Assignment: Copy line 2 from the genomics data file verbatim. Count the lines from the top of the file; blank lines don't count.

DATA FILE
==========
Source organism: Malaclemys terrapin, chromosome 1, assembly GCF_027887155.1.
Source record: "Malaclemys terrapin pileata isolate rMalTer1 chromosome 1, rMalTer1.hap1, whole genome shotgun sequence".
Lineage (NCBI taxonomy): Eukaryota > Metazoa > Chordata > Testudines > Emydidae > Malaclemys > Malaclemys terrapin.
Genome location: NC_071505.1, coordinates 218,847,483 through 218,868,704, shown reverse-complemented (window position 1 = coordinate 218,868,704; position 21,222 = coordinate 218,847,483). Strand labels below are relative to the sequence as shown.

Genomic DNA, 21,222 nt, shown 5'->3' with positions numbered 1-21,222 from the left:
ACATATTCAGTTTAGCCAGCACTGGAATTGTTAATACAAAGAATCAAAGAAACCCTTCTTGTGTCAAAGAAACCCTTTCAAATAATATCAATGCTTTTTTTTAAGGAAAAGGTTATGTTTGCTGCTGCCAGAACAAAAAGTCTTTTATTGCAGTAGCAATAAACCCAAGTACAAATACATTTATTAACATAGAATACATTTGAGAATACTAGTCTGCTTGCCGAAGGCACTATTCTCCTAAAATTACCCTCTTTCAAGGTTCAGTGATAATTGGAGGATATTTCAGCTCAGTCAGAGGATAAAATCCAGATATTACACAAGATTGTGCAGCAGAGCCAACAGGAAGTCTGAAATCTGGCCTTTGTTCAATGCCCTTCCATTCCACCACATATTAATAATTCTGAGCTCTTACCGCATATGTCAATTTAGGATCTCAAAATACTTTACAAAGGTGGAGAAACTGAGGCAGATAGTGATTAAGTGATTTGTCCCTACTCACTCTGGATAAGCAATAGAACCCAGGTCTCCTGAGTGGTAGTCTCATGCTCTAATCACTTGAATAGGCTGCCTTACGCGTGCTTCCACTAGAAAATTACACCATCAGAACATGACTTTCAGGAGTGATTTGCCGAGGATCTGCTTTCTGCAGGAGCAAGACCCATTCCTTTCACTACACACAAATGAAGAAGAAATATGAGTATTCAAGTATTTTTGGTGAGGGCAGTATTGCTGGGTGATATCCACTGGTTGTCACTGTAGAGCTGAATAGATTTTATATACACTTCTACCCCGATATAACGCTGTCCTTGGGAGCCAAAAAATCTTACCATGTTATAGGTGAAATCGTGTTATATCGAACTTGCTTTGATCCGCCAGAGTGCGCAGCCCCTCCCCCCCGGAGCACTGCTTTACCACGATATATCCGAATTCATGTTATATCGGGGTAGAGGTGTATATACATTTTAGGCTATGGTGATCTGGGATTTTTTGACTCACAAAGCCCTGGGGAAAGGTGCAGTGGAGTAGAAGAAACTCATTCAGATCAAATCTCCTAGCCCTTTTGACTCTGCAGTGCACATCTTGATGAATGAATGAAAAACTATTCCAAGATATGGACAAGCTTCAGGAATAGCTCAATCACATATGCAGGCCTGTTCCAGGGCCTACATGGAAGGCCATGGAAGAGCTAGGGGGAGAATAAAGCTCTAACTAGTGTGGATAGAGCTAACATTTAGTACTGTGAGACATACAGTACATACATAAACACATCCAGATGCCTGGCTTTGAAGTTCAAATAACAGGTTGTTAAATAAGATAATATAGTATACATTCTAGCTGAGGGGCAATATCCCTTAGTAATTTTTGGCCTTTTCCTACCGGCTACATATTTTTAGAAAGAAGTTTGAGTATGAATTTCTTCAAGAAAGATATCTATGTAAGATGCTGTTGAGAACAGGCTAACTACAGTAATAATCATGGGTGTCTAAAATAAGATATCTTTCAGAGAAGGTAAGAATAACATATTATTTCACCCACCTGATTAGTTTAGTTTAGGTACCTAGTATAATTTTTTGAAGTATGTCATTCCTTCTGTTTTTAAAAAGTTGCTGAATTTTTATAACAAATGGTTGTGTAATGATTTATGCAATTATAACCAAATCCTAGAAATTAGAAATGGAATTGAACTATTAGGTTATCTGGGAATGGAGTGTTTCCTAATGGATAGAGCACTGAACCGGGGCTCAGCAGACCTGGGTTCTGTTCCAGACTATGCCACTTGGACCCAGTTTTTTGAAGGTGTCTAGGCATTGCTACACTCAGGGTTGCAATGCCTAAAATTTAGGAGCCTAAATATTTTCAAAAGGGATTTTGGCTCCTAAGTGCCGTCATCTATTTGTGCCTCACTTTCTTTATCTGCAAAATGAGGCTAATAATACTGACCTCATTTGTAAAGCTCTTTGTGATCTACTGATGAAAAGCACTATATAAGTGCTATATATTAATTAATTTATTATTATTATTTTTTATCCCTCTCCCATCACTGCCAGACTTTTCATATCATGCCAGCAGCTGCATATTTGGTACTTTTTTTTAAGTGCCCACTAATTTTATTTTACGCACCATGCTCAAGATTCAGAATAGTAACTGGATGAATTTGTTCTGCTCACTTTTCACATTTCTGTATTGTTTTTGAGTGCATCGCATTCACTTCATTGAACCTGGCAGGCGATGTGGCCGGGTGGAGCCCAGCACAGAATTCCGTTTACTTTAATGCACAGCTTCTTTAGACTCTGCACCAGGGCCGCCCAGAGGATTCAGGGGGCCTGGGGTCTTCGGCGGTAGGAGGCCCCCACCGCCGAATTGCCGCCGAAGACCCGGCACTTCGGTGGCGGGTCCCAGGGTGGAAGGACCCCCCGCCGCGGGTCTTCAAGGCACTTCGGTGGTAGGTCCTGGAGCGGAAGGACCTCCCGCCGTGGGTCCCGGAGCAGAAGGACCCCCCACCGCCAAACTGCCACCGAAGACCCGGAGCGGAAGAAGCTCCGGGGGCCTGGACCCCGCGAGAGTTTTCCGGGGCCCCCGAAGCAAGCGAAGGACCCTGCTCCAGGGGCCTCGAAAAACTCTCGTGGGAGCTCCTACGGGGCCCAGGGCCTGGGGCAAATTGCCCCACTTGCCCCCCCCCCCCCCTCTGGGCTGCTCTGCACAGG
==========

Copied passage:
Source record: "Malaclemys terrapin pileata isolate rMalTer1 chromosome 1, rMalTer1.hap1, whole genome shotgun sequence".